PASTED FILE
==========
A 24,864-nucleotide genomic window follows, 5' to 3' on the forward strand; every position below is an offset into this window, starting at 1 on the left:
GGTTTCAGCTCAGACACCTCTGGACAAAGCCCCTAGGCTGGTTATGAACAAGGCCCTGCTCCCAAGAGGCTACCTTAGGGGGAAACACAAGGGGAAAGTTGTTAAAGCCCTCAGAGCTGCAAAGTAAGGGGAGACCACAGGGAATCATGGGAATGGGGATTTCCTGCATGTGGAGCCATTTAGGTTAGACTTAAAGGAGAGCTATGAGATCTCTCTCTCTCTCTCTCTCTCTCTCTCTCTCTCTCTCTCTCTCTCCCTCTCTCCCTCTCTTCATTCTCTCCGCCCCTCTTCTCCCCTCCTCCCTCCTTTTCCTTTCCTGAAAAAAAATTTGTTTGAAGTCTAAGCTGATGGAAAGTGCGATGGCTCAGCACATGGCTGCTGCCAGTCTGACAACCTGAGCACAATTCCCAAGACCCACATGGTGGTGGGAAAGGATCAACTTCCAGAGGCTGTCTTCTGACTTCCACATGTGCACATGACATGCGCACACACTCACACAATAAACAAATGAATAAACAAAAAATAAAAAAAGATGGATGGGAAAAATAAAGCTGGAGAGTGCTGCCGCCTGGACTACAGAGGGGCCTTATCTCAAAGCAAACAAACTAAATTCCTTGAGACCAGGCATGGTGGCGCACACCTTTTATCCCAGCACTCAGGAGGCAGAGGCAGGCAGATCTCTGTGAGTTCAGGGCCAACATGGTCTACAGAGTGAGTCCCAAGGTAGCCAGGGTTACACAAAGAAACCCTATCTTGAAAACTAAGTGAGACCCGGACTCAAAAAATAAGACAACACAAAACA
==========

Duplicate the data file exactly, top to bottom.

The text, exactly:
A 24,864-nucleotide genomic window follows, 5' to 3' on the forward strand; every position below is an offset into this window, starting at 1 on the left:
GGTTTCAGCTCAGACACCTCTGGACAAAGCCCCTAGGCTGGTTATGAACAAGGCCCTGCTCCCAAGAGGCTACCTTAGGGGGAAACACAAGGGGAAAGTTGTTAAAGCCCTCAGAGCTGCAAAGTAAGGGGAGACCACAGGGAATCATGGGAATGGGGATTTCCTGCATGTGGAGCCATTTAGGTTAGACTTAAAGGAGAGCTATGAGATCTCTCTCTCTCTCTCTCTCTCTCTCTCTCTCTCTCTCTCTCTCTCCCTCTCTCCCTCTCTTCATTCTCTCCGCCCCTCTTCTCCCCTCCTCCCTCCTTTTCCTTTCCTGAAAAAAAATTTGTTTGAAGTCTAAGCTGATGGAAAGTGCGATGGCTCAGCACATGGCTGCTGCCAGTCTGACAACCTGAGCACAATTCCCAAGACCCACATGGTGGTGGGAAAGGATCAACTTCCAGAGGCTGTCTTCTGACTTCCACATGTGCACATGACATGCGCACACACTCACACAATAAACAAATGAATAAACAAAAAATAAAAAAAGATGGATGGGAAAAATAAAGCTGGAGAGTGCTGCCGCCTGGACTACAGAGGGGCCTTATCTCAAAGCAAACAAACTAAATTCCTTGAGACCAGGCATGGTGGCGCACACCTTTTATCCCAGCACTCAGGAGGCAGAGGCAGGCAGATCTCTGTGAGTTCAGGGCCAACATGGTCTACAGAGTGAGTCCCAAGGTAGCCAGGGTTACACAAAGAAACCCTATCTTGAAAACTAAGTGAGACCCGGACTCAAAAAATAAGACAACACAAAACA